Cadmium Toxicity and How to Heal It

Guest post by Wendy Myers



Click here to listen to the recent podcast interview with Wendy on Healing Powers Podcast!

Cadmium is a heavy metal that is incredibly toxic to the human body and ever-present in our environment. It targets many systems of the body and can cause a multitude of different symptoms. Cadmium toxicity almost always goes undetected by most traditional physicians.

Cadmium toxicity occurs when high levels of the element are accumulated in the body, whether it’s through the ingestion of food or drink, inhalation or direct exposure. Cadmium is involved in all of the major diseases of our time, including cancer, diabetes, arthritic syndromes, heart disease, kidney disease, depression, adrenal burnout, and others. The Environmental Protection Agency has classified Cadmium as a known carcinogen due to the dangerous effects it can have on human health (5).

You can also learn more about how cadmium and how other heavy metals impact health on the heavy metals summit or on a Healing Powers Podcast.

Sources of Cadmium

Cadmium is an incredibly toxic metal and is ever-present in our environment primarily due to industrial dumping. Cadmium is a metal that also occurs naturally in the environment. It accumulates in the body through food and water, but also through the air we breathe and the environment in which we live.

Cadmium can be found in such things as (1, 6, 8, 9):

·  Air pollution (from the incineration of rubber tires, plastic and paints)   ·  Artist’s paints   ·  Auto exhaust 

·   Batteries and corroded batteries in dumps   ·  Burning coal   ·  Candy    ·  Ceramics   ·   Coffee

·  Cigarettes and cigarette smoke (tobacco and marijuana)   ·  Congenital intoxication   ·  Contaminated drinking water

·  Copper alloys   ·  Dental alloys   ·  Dental materials like crowns   ·  Electroplating    ·  Fertilizers   ·  Fungicide

·  Food grown on cadmium contaminated soil (sewage sludge, chemical fertilizers, and contaminated irrigation water)

·  Galvanized pipes    · Hydrogenated oils    ·  Incineration of tires, rubbers, and plastics    ·  Instant coffee

·  Iron roofs   ·  Large ocean fish – tuna, cod, haddock    · Marijuana   ·  Metal coatings    ·  Motor oil    ·  Pigments

·  Occupational exposure  (through things such as the manufacturing of batteries, semiconductors, dental materials)

·  Plastics    ·  Plated containers   ·  Processed and refined foods    · Refined grains, flours, cereals    · Rubbe

·  Rubber carpet backing   ·  Seafood (cod, haddock, oysters, tuna)    ·  Sewage   ·  Sellfish     ·  Silver polish

·  Smelters   · Soft water   ·  Solder (including in food cans)    ·  Tap water    ·  Vapor lamps    · Welding material

·  Water (city, softened, well)

Mineral deficiency plays a role in contributing to cadmium toxicity. When one is nutritionally deficient in calcium, iron, protein, and/or zinc, cadmium is absorbed by the body to fill these “nutritional gaps.” (6)  Cadmium replaces the deficient nutrients to keep the body running.  Over time, as more and more cadmium is accumulated, toxicity symptoms will begin to present.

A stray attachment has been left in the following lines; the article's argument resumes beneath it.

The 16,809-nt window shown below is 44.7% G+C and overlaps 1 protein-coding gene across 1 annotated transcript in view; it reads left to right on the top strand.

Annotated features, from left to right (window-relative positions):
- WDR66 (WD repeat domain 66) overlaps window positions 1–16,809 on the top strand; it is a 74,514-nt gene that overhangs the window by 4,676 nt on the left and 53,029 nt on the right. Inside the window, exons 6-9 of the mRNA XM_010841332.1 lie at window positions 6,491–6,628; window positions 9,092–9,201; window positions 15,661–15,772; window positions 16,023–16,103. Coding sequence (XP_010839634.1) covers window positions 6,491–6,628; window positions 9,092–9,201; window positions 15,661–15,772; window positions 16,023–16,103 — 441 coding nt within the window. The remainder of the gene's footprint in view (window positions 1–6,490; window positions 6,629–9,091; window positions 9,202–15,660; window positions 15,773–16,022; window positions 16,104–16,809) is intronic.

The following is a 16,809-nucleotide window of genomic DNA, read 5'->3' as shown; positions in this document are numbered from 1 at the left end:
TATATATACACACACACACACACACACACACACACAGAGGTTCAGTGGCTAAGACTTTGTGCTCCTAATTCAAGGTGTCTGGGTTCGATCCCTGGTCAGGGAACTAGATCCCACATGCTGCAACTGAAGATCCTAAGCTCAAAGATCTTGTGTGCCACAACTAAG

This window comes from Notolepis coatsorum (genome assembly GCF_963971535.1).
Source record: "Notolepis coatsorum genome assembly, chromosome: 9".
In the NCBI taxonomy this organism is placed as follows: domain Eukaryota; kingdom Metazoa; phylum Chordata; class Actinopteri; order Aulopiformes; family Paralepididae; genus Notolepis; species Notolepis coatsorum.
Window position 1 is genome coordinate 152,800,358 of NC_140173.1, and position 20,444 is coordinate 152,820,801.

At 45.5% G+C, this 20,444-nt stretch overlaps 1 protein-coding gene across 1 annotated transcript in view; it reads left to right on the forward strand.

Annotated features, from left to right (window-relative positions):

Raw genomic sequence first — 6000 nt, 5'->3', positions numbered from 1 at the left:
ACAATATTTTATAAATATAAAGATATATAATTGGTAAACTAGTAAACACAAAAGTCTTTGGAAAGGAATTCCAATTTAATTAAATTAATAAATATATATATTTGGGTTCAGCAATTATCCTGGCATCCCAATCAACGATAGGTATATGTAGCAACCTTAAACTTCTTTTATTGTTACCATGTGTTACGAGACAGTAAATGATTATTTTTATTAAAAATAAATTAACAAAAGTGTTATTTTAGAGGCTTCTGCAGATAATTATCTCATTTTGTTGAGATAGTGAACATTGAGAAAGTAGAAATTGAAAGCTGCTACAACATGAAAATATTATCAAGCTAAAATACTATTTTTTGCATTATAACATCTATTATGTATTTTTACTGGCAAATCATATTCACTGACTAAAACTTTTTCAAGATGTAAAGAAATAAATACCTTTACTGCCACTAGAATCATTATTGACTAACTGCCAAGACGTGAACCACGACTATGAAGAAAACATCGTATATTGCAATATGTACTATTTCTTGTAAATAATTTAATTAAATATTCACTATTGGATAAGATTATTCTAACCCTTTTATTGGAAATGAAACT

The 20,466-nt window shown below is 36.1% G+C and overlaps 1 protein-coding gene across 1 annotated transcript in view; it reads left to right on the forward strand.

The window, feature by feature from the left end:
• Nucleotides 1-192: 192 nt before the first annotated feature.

Toxic elements, like cadmium, replace nutrient minerals in enzyme binding sites. When this occurs, the metals inhibit, over-stimulate, or otherwise alter thousands of enzymes. An affected enzyme may operate at 5% of normal activity. This may contribute to many health conditions. Toxic metals may also simply deposit in many sites, causing local irritation and other toxic effects (7).

Toxic metals may also replace other substances in other tissue structures. The replacement weakens these tissues, such as the arteries, joints, bones, and muscles. Cadmium replaces zinc in vital enzyme binding sites. When there is a deficiency of zinc, the body is forced to use cadmium for repair. This can include the arteries, skin and other areas of the body where zinc is used for repair.

As you can see, the symptoms of cadmium toxicity are in direct correlation to a lack of the healthy minerals they replace (iron, calcium, and zinc).  This is why mineral balancing is so important!

Symptoms of Cadmium Toxicity

Cadmium poisoning has a vast variety of symptoms. It can affect a multitude of systems in the human body.  Toxicity of this element is known to show its presence in the Nervous, Cardiovascular, Digestive, Endocrine, Respiratory, Excretory, and both the male and female Reproductive Systems. (1) It even affects our energy levels and the chemical makeup of our brain.

Cadmium is a powerful stimulant to the adrenal glands. It irritates and boosts adrenal activity, although it does this in the unhealthy way that stimulants do, not a healthful manner. In fact, many need their cigarettes and coffee, and even marijuana, to give them their daily boost to their adrenal glands. Cadmium is one of many stimulants in these substances.

Dr. Lawrence Wilson believes that Cadmium hardens and toughens the tissues, and ages the body.  He says that it is associated with hardening of the arteries, hardening and destruction of the kidneys, and of all the organs, in fact.  This hardening can actually feel good, as though one is getting stronger and tougher, which is true, but it does so in a manner that actually weakens the entire body and opens it up to more cancers, and particularly heart disease. (7)

Some of the symptoms associated with cadmium toxicity include (1, 5, 6, 7):

·  Abdominal pain    ·  Aches   ·  Ages the skin   · Alcoholism   · Alopecia   · Anemia   ·  Arteriosclerosis

·  Arthritis (osteo and rheumatoid)    · Bone disease   ·  Bone pain in middle of bone(s)   · Cardiovascular disease

·  Cavities and tooth deformities   ·  Cerebral hemorrhage   ·  Cirrhosis   ·  Cramps  · Depression     · Diabete

·  Diarrhea   ·  Digestive disturbances    · Enlarged heart     · Fragile bones   · Growth impairment    ·  Headaches

·  Flu-like symptoms such as chills, muscle weakness, and aches (again, when breathing in cadmium polluted air

·  High cholesterol  · High blood pressure   · Hyperkinetic behavior   · Hyperlipidemia   · Hypertension

·  Hypoglycemia    ·  Impaired bone healing    · Impotence   ·    Inflammation   · Infertility    · Joint pain